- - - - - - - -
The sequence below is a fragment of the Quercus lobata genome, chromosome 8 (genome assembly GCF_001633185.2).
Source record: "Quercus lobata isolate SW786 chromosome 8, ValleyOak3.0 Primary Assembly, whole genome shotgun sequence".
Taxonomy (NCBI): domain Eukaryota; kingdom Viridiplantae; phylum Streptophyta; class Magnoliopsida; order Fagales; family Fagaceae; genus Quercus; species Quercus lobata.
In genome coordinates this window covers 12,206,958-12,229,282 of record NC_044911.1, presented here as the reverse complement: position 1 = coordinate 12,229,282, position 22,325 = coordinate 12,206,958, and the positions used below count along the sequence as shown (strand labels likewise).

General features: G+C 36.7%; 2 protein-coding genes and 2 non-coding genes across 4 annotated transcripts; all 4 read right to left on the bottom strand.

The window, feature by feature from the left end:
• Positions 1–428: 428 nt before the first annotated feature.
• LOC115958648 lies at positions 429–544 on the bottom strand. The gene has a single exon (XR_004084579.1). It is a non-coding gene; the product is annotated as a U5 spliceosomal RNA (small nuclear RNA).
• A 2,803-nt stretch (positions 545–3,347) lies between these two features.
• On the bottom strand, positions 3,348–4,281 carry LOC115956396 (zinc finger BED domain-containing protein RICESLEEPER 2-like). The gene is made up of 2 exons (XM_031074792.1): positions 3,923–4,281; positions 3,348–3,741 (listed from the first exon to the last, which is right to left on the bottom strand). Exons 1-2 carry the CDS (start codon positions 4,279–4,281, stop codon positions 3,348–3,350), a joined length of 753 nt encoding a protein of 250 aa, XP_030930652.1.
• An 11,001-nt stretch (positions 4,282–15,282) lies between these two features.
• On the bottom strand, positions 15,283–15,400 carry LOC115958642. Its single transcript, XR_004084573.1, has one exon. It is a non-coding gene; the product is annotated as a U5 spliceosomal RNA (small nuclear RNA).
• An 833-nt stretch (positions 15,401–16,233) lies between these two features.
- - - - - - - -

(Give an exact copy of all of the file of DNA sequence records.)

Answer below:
The sequence below is a fragment of the Quercus lobata genome, chromosome 8 (genome assembly GCF_001633185.2).
Source record: "Quercus lobata isolate SW786 chromosome 8, ValleyOak3.0 Primary Assembly, whole genome shotgun sequence".
Taxonomy (NCBI): domain Eukaryota; kingdom Viridiplantae; phylum Streptophyta; class Magnoliopsida; order Fagales; family Fagaceae; genus Quercus; species Quercus lobata.
In genome coordinates this window covers 12,206,958-12,229,282 of record NC_044911.1, presented here as the reverse complement: position 1 = coordinate 12,229,282, position 22,325 = coordinate 12,206,958, and the positions used below count along the sequence as shown (strand labels likewise).

General features: G+C 36.7%; 2 protein-coding genes and 2 non-coding genes across 4 annotated transcripts; all 4 read right to left on the bottom strand.

The window, feature by feature from the left end:
• Positions 1–428: 428 nt before the first annotated feature.
• LOC115958648 lies at positions 429–544 on the bottom strand. The gene has a single exon (XR_004084579.1). It is a non-coding gene; the product is annotated as a U5 spliceosomal RNA (small nuclear RNA).
• A 2,803-nt stretch (positions 545–3,347) lies between these two features.
• On the bottom strand, positions 3,348–4,281 carry LOC115956396 (zinc finger BED domain-containing protein RICESLEEPER 2-like). The gene is made up of 2 exons (XM_031074792.1): positions 3,923–4,281; positions 3,348–3,741 (listed from the first exon to the last, which is right to left on the bottom strand). Exons 1-2 carry the CDS (start codon positions 4,279–4,281, stop codon positions 3,348–3,350), a joined length of 753 nt encoding a protein of 250 aa, XP_030930652.1.
• An 11,001-nt stretch (positions 4,282–15,282) lies between these two features.
• On the bottom strand, positions 15,283–15,400 carry LOC115958642. Its single transcript, XR_004084573.1, has one exon. It is a non-coding gene; the product is annotated as a U5 spliceosomal RNA (small nuclear RNA).
• An 833-nt stretch (positions 15,401–16,233) lies between these two features.